Yuanxin started with physical stores. Since 2015, it has opened 217 pharmacies immediately outside Chinese hospitals. "A pharmacy has to be on the main road where a patient exits the hospital. It needs to be highly accessible," Yuanxin founder He Tao told Chinese media in August. Then, patients are encouraged to refill their prescriptions on Yuanxin's online platforms and to follow up with telehealth services instead of returning to a hospital.

From there, Yuanxin has built a large product portfolio that offers online doctor visits, pharmacies and private insurance plans. It also works with enterprise clients, designing office automation and prescription management systems for hospitals and selling digital ads for big pharma.

Yuanxin's Financials

Yuanxin's annual revenues have been steadily growing from $127 million in 2018 to $365 million in 2019 and $561 million in 2020. In each of those three years, over 97% of revenue came from "out-of-hospital comprehensive patient services," which include the company's physical pharmacies and telehealth services. More specifically, approximately 83% of its retail sales derived from prescription drugs.

But the company hasn't made a profit. Yuanxin's annual losses grew from $17 million in 2018 to $26 million in 2019 and $48 million in 2020. The losses are moderate considering the ever-growing revenues, but cast doubt on whether the company can become profitable any time soon. Apart from the cost of drug supplies, the biggest spend is marketing and sales.

What's next for Yuanxin

There are still abundant opportunities in the prescription drug market. In 2020, China's National Medical Products Administration started to explore lifting the ban on selling prescription drugs online. Although it's unclear when the change will take place, it looks like more purely-online platforms will be able to write prescriptions in the future. With its established market presence, Yuanxin is likely one of the players that can benefit greatly from such a policy change.

The enterprise and health insurance businesses of Yuanxin are still fairly small (accounting for less than 3% of annual revenue), but this is where the company sees an opportunity for future growth. Yuanxin is particularly hoping to power its growth with data and artificial intelligence. It boasts a database of 14 million prescriptions accumulated over years, and the company says the data can be used in many ways: designing private insurance plans, training doctors and offering chronic disease management services. The company says it currently employs 509 people on its R&D team, including 437 software engineers and 22 data engineers and scientists.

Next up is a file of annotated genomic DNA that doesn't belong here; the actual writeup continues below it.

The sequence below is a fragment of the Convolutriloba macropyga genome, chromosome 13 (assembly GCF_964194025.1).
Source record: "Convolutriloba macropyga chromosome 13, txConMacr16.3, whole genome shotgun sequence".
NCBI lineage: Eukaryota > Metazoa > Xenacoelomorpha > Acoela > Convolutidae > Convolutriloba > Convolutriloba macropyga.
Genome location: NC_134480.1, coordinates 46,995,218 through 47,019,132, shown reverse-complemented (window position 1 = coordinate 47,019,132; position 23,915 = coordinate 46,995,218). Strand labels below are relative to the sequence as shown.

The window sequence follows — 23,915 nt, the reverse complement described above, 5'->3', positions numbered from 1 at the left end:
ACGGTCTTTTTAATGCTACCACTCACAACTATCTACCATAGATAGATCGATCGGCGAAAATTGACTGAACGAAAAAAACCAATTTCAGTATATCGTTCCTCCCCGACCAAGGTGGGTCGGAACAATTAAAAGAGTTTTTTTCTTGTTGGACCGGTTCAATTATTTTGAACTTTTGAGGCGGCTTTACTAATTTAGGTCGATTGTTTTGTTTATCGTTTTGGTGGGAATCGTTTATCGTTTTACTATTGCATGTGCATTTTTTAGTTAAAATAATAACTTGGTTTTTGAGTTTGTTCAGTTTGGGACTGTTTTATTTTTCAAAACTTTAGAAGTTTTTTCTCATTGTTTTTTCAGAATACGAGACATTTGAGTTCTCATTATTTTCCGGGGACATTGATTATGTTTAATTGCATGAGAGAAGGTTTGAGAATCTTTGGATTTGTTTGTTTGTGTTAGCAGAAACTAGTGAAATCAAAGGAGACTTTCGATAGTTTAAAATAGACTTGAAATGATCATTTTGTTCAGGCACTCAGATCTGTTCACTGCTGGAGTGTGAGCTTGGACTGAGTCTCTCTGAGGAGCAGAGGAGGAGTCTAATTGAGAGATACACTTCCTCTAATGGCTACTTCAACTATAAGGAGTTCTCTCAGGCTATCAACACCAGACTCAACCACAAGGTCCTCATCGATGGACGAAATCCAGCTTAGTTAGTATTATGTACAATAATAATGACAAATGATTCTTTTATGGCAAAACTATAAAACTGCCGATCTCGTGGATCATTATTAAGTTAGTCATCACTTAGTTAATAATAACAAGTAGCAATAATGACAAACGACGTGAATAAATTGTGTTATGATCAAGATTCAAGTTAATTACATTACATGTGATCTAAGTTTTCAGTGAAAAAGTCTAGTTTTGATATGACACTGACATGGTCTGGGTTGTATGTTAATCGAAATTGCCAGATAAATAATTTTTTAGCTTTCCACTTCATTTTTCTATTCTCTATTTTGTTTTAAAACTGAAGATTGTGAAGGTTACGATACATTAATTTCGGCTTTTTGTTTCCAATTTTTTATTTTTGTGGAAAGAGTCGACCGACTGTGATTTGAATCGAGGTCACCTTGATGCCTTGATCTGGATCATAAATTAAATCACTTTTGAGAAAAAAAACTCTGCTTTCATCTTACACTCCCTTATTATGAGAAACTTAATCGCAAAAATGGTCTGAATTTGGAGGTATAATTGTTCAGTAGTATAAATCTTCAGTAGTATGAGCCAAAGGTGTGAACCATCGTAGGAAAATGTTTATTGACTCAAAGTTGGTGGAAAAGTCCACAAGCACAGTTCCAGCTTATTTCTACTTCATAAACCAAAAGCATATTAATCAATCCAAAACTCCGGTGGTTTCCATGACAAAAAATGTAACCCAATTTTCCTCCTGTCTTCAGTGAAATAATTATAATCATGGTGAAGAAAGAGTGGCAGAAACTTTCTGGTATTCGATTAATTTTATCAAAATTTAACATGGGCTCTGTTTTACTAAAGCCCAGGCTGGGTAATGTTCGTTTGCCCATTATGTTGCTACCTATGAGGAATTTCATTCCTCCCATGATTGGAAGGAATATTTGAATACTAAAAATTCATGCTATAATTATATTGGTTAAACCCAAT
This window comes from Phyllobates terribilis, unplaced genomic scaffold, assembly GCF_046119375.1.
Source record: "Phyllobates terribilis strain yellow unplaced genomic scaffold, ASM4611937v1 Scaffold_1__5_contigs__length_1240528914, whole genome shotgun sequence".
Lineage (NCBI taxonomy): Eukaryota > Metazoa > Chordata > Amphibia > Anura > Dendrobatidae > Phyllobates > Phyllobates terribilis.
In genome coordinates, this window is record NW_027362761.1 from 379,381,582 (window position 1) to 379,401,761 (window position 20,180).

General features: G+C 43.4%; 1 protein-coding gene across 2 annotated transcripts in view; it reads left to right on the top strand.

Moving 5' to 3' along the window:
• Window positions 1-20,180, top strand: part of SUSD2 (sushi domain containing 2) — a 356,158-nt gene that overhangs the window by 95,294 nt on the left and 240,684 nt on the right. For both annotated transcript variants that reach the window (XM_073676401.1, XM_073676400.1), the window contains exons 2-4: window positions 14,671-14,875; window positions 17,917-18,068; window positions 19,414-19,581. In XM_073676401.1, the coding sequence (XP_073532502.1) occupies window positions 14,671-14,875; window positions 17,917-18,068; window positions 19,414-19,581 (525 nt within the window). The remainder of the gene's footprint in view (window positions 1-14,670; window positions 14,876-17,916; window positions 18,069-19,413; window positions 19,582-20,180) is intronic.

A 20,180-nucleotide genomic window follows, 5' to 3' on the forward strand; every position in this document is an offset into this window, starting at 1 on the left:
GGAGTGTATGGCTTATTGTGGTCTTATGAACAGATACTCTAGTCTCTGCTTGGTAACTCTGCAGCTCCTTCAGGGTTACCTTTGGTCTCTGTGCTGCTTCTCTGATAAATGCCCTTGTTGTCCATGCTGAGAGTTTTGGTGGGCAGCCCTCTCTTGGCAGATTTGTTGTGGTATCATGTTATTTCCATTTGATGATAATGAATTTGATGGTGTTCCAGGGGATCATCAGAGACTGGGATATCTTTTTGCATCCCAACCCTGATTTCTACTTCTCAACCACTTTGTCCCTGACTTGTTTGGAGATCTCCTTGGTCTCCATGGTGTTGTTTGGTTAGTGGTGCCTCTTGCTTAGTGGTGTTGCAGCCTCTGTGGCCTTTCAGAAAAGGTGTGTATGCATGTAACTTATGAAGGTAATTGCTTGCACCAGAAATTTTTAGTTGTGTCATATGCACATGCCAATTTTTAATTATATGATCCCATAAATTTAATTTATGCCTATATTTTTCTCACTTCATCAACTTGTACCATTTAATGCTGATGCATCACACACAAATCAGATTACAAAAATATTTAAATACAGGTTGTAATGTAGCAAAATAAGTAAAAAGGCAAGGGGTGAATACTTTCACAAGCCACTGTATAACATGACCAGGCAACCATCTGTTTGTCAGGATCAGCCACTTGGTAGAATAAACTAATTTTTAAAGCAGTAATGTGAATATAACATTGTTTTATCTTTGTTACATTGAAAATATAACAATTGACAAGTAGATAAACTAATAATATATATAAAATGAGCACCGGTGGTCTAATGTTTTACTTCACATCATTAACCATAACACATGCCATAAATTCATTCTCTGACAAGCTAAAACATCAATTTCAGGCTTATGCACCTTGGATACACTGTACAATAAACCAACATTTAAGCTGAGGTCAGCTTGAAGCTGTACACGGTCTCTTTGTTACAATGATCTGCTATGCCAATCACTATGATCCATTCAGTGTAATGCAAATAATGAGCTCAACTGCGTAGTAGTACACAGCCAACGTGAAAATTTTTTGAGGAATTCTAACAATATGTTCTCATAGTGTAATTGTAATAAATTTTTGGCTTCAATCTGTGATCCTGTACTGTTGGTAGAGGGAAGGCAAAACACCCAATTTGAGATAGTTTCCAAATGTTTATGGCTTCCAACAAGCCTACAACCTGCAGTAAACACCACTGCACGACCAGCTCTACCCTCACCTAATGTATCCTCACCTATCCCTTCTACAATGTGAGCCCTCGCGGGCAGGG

What Could Go Wrong?

The COVID-19 pandemic has helped sell the story of digital health care, but Yuanxin isn't the only company benefiting from this opportunity. 2020 has seen a slew of Chinese health tech companies rise. They either completed their IPO process before Yuanxin (like JD, Alibaba and Ping An's healthcare subsidiaries) or are close to it (WeDoctor and DXY). In this crowded sector, Yuanxin faces competition from both companies with Big Tech parent companies behind them and startups that have their own specialized advantages.

Like each of its competitors, Yuanxin needs to be careful with how it processes patient data — some of the most sensitive personal data online. Recent Chinese legislation around personal data has made it clear that it will be increasingly difficult to monetize user data. In the prospectus, Yuanxin elaborately explained how it anonymizes data and prevents data from being leaked or hacked, but it also admitted that it cannot foresee what future policies will be introduced.

Who Gets Rich

  • Yuanxin's founder and CEO He Tao and SVP He Weizhuang own 29.82% of the company's shares through a jointly controlled company. (It's unclear whether He Tao and He Weizhuang are related.)
  • Tencent owns 19.55% of the shares.
  • Sequoia owns 16.21% of the shares.
  • Other major investors include Qiming, Starquest Capital and Kunling, which respectively own 7.12%, 6.51% and 5.32% of the shares.

What People Are Saying

  • "The demands of patients, hospitals, insurance companies, pharmacies and pharmaceutical companies are all different. How to meet each individual demand and find a core profit model is the key to Yuanxin Technology's future growth." — Xu Yuchen, insurance industry analyst and member of China Association of Actuaries, in Chinese publication Lanjinger.
  • "The window of opportunity caused by the pandemic, as well as the high valuations of those companies that have gone public, brings hope to other medical services companies…[But] the window of opportunity is closing and the potential of Internet healthcare is yet to be explored with new ideas. Therefore, traditional, asset-heavy healthcare companies need to take this opportunity and go public as soon as possible." —Wang Hang, founder and CEO of online healthcare platform Haodf, in state media China.com.

Zeyi Yang
Zeyi Yang is a reporter with Protocol | China. Previously, he worked as a reporting fellow for the digital magazine Rest of World, covering the intersection of technology and culture in China and neighboring countries. He has also contributed to the South China Morning Post, Nikkei Asia, Columbia Journalism Review, among other publications. In his spare time, Zeyi co-founded a Mandarin podcast that tells LGBTQ stories in China. He has been playing Pokemon for 14 years and has a weird favorite pick.